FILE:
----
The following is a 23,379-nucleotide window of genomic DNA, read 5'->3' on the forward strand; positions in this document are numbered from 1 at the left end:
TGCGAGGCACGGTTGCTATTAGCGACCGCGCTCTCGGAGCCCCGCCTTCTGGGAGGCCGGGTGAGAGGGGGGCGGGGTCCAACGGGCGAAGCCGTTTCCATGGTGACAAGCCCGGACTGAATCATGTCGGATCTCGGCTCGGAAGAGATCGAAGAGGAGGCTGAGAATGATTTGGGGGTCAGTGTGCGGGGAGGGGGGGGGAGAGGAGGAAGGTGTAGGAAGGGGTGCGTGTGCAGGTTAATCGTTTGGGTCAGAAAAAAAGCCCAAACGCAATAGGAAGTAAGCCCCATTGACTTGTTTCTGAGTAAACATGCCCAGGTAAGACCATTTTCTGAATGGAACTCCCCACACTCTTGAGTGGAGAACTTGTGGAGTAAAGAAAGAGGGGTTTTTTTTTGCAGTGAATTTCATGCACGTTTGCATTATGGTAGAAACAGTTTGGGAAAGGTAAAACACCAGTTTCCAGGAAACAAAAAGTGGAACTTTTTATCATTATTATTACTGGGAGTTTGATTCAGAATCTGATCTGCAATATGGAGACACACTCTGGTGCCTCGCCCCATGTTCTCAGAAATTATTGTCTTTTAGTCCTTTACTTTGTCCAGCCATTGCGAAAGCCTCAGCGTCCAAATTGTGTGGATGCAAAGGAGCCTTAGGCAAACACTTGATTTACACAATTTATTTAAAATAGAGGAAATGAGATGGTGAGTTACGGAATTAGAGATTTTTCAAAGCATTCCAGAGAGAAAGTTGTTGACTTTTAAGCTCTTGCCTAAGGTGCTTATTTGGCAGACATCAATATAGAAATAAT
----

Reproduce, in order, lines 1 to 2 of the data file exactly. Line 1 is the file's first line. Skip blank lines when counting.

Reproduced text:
The following is a 23,379-nucleotide window of genomic DNA, read 5'->3' on the forward strand; positions in this document are numbered from 1 at the left end:
TGCGAGGCACGGTTGCTATTAGCGACCGCGCTCTCGGAGCCCCGCCTTCTGGGAGGCCGGGTGAGAGGGGGGCGGGGTCCAACGGGCGAAGCCGTTTCCATGGTGACAAGCCCGGACTGAATCATGTCGGATCTCGGCTCGGAAGAGATCGAAGAGGAGGCTGAGAATGATTTGGGGGTCAGTGTGCGGGGAGGGGGGGGGAGAGGAGGAAGGTGTAGGAAGGGGTGCGTGTGCAGGTTAATCGTTTGGGTCAGAAAAAAAGCCCAAACGCAATAGGAAGTAAGCCCCATTGACTTGTTTCTGAGTAAACATGCCCAGGTAAGACCATTTTCTGAATGGAACTCCCCACACTCTTGAGTGGAGAACTTGTGGAGTAAAGAAAGAGGGGTTTTTTTTTGCAGTGAATTTCATGCACGTTTGCATTATGGTAGAAACAGTTTGGGAAAGGTAAAACACCAGTTTCCAGGAAACAAAAAGTGGAACTTTTTATCATTATTATTACTGGGAGTTTGATTCAGAATCTGATCTGCAATATGGAGACACACTCTGGTGCCTCGCCCCATGTTCTCAGAAATTATTGTCTTTTAGTCCTTTACTTTGTCCAGCCATTGCGAAAGCCTCAGCGTCCAAATTGTGTGGATGCAAAGGAGCCTTAGGCAAACACTTGATTTACACAATTTATTTAAAATAGAGGAAATGAGATGGTGAGTTACGGAATTAGAGATTTTTCAAAGCATTCCAGAGAGAAAGTTGTTGACTTTTAAGCTCTTGCCTAAGGTGCTTATTTGGCAGACATCAATATAGAAATAAT